Mutational Signature Links Red Meat Consumption to Colorectal Cancer

A study published recently in Cancer Discovery identified a molecular link between consumption of red meat and development of colorectal cancer. (Cancer Discovery is published by the American Association for Cancer Research [AACR], which also publishes Cancer Today.) In the study, researchers sequenced the DNA of matched normal and colorectal cancer tissue from 900 people who participated in the Nurses’ Health Studies and the Health Professionals Follow-up Study. All study participants had provided information on their diets, lifestyles and other factors over several years prior to t​heir diagnosis. Researchers discovered a mutational signature in colon cells that was associated with consumption of red meat, but not with consumption of poultry or fish, or other lifestyle factors. In addition, this signature was also associated with cancer-driving mutations that are often seen in colorectal cancers. “We have known for quite a while now that environmental factors, including diet, can impact colorectal cancer incidence” said researcher Marios Giannakis in an interview posted June 28 on Healio. He also explained the study findings in-depth in the AACR blog Cancer Research Catalyst, noting, “Our study identified for the first time an alkylating mutation signature in colon cells and linked it to red meat consumption and cancer driver mutations. Our data further support red meat intake as a risk factor for colorectal cancer and also provide opportunities to prevent, detect and treat this disease.”​

FDA Approves Component for Use in Treating Common Childhood Cancer

On June 30, the Food and Drug Administration (FDA) approved Rylaze (asparaginase erwinia chrysanthemi [recombinant]-rywn) as a component of a multiagent chemotherapy regimen to treat acute lymphoblastic leukemia (ALL) and lymphoblastic lymphoma in patients with hypersensitivity to E. coli-derived asparaginase. The only other drug approved by the FDA for patients with allergic reactions to the E. coli-derived product has been in global shortage since 2016. “It is extremely disconcerting to patients, families and providers when there is a lack of access to critical drugs for treatment of a life-threatening, but often curable cancer, due to supply issues,” said pediatric hematologist-oncologist Gregory Reaman, associate director for pediatric oncology in the FDA’s Oncology Center of Excellence, in an FDA statement. “Today’s approval may provide a consistently sourced alternative to a pivotal component of potentially curative therapy for children and adults with this type of leukemia.” ALL, the most common type of childhood cancer, is diagnosed in 5,700 people in the U.S. each year. Approximately half of them are children.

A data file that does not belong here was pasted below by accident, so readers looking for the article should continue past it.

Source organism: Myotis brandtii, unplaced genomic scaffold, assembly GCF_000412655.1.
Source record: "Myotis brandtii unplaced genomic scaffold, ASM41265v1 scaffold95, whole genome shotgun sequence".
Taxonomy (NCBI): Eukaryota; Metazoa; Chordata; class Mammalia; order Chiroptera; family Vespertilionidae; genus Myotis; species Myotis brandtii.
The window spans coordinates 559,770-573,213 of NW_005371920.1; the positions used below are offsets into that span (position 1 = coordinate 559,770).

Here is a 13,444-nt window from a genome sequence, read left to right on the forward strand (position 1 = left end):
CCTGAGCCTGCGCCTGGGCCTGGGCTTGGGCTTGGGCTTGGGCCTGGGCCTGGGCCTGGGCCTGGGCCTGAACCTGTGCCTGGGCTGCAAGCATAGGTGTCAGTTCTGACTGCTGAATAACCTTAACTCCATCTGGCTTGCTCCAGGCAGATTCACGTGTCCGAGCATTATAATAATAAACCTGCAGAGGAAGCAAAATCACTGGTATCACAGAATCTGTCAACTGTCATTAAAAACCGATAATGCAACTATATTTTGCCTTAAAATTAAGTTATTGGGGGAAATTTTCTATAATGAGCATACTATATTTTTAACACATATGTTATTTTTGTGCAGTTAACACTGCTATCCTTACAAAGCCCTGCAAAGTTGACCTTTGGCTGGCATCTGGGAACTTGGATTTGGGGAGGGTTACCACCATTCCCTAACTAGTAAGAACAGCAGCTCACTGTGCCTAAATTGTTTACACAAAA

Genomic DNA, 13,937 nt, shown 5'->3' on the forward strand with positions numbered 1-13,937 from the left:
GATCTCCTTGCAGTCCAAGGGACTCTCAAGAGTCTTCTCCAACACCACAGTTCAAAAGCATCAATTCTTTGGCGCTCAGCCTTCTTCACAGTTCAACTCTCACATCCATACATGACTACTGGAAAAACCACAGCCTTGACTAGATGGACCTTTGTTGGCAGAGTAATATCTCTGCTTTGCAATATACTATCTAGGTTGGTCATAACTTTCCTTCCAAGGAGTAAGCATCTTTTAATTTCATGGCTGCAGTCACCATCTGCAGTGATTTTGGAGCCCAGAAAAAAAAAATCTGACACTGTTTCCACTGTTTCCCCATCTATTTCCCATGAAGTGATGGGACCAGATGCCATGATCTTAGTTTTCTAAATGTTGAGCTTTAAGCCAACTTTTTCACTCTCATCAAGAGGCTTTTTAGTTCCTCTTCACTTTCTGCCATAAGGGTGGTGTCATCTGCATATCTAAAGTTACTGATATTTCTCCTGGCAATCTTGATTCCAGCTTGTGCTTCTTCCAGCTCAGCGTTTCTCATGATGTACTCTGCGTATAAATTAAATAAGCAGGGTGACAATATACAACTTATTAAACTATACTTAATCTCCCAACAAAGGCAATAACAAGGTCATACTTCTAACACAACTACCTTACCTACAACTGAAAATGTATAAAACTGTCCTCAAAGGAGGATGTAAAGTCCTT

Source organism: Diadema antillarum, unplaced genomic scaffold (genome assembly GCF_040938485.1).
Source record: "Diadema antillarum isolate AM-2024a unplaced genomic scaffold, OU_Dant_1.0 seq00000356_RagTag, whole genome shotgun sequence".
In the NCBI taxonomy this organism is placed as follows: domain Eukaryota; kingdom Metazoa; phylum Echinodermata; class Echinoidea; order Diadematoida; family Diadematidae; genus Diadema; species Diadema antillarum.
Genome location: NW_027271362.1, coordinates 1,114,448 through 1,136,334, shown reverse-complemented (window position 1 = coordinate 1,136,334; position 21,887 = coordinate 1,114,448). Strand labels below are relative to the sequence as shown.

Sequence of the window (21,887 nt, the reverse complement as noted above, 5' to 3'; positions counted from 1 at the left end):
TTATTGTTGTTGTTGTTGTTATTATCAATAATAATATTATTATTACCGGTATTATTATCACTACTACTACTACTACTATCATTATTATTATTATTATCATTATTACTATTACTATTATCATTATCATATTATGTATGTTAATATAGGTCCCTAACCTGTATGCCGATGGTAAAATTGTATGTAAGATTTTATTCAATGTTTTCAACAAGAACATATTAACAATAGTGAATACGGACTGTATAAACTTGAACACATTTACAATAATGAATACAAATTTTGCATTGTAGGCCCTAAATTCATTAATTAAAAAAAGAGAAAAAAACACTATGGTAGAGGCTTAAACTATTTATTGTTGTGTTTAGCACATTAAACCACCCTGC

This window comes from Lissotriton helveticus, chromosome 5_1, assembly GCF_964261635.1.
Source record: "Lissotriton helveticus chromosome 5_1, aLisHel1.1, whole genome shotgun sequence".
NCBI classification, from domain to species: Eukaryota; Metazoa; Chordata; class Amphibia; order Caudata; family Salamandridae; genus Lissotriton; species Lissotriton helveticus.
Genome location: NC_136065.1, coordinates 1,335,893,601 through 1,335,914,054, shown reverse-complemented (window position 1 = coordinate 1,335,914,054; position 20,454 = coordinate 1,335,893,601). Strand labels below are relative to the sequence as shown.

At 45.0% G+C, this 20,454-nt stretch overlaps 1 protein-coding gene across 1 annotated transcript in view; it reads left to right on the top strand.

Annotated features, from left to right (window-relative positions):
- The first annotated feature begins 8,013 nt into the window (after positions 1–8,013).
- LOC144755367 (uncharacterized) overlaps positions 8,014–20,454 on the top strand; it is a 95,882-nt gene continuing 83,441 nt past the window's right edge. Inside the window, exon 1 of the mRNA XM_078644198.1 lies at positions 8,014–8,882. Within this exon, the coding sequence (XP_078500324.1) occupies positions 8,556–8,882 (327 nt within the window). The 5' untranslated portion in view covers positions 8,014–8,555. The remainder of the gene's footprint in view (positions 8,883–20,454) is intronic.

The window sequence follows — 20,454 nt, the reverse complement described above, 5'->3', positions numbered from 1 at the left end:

Most Patients With Cancer Show Good Response to mRNA COVID-19 Vaccines

A study published recently in Cancer Cell found that 94% of patients with cancer had a high antibody response three to four weeks after receiving both doses of the mRNA vaccines for COVID-19 prevention. The study looked at the immune responses of 131 patients with cancer in the U.S. and Switzerland. Consistent with earlier findings, patients with hematological malignancies were less likely to show as strong a response as patients with solid tumors. In fact, patients in the study who had been treated with Rituxan (rituximab), a monoclonal antibody used to treat hematological malignancies, showed no antibody response within six months of vaccination. Those treated with chemotherapy had an antibody response, but it was not as robust as that of the general population. “How that relates to protection against COVID-19, we don’t know yet,” said researcher and study author Dimpy P. Shah of the Mays Cancer Center, which is part of UT Health San Antonio MD Anderson Cancer Center, in a media release. Two mRNA vaccines are approved for use against COVID-19 in the U.S., those produced by Moderna and Pfizer-BioNTech. The study did not include the non-mRNA vaccine approved for use in the U.S. manufactured by Johnson & Johnson. 

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